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In this video, Jason M. Kueser discusses typical causes of action in securities cases. These typical actions are: (1) fraud, (2) securities fraud, (3) breach of fiduciary duty, (4) breach of contract, (5) violation of state securities laws, (6) violation of federal securities laws, and (7) negligence.
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Also available at KansasCityLaw.tv
Also available at KansasCityLaw.tv
This video is provided for informational purposes only and nothing contained herein is or should be constituted as legal advice. If you have questions related to any legal topic, you should consult with an attorney and should not rely solely upon information provided via the internet. All content provided on this blog are subject to the Disclaimer at the bottom of the page.
Leveraged ETFs have recently returned to the news as Direxion announced the release of two new funds. As reported on Marketwatch.com, one of these new funds seeks to obtain returns equal to 300% of the two-year Treasury yield, while the other fund seeks to obtain returns equal to 300% of the inverse return of the two-year Treasury yield (in other words, when the Treasury yield declines, the investor profits).
Despite the repeated warnings issued by FINRA and the SEC as to the tremendous risk presented by leveraged ETFs, it appears that these fund families are forging “full steam ahead.” The announcement from Direxion comes only weeks after its rival, ProShares, released eight additional leveraged ETFs. Four of the new ProShares funds seek to obtain returns equal to 300% of the daily return of the Nasdaq 100, Dow Jones Industrial Average, Standard & Poors 400 Index, and the Russell 2000 Index. The other four funds seek returns equal to 300% of the inverse daily return of these same indices (again, investors in these funds profit when the value of the respective index declines).
Leveraged ETFs invest their shareholders’ money in futures and/or derivatives in order to multiply the daily return of an index. Some leveraged ETFs seek a return that is 200% or even 300% of the daily performance of the index. Inverse ETFs work in much the same way, except that these funds seek a return that is equal to 100%, 200%, or even 300% of the opposite of the daily performance of the index. With these funds, an investor actually profits when the index declines in value. Typical leveraged ETFs and inverse ETFs reset each day and therefore, over periods longer than one day, their performance can vary considerably from the index.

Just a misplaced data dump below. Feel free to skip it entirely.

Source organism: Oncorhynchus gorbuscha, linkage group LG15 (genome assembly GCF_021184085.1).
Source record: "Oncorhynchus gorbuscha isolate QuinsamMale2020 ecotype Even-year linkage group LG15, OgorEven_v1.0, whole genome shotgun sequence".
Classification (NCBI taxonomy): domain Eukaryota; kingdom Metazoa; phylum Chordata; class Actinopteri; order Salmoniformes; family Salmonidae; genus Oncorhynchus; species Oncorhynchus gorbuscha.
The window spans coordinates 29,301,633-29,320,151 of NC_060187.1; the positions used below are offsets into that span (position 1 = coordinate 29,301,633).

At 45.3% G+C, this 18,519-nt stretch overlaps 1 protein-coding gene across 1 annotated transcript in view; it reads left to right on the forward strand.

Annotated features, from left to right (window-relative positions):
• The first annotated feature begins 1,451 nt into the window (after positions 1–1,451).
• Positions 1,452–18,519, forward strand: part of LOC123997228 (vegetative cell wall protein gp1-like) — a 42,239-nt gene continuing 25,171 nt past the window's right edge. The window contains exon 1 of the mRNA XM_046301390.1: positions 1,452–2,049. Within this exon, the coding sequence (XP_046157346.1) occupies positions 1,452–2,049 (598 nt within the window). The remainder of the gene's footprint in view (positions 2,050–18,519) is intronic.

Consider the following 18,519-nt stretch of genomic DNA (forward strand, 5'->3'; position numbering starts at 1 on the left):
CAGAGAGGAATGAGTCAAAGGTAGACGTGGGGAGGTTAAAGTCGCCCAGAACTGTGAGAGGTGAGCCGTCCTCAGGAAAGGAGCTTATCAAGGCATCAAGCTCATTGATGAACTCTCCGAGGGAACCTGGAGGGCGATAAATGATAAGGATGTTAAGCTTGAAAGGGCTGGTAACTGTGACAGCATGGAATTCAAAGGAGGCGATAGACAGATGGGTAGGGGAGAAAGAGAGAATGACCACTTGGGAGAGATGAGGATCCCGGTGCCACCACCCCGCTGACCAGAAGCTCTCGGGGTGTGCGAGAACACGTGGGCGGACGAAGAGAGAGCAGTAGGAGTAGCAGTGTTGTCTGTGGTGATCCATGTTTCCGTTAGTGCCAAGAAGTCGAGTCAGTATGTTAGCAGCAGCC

Leveraged ETFs may be appropriate investments for professional asset managers and highly sophisticated investors; however, in this author’s opinion, leveraged ETFs are inappropriate for the vast majority of individual investors. Given the level of volatility in the stock markets in recent times, leveraged ETFs expose investors to tremendous potential for loss in a short period of time. Furthermore, in various instances in the retail setting, leveraged ETFs have been sold to investors without full disclosures related to these risks.
ProFunds Group, one of the largest issuers of leveraged and inverse ETFs recently issued a warning that some of its leveraged and inverse ETFs may not be suitable for all investors. In the prospectus dated October 1, 2009, the company repeatedly states:
The Fund is different from most exchangetraded funds in that it seeks leveraged returns and only on a daily basis. The Fund also is riskier than similarly benchmarked exchange-traded funds that do not use leverage. Accordingly, the Fund may not be suitable for all investors and should be used only by knowledgeable investors who understand the potential consequences of seeking daily leveraged investment results. Shareholders should actively monitor their investments.
(See, e.g., prospectus at pp. 49, 54, 59, 64, 69, 74, 79.)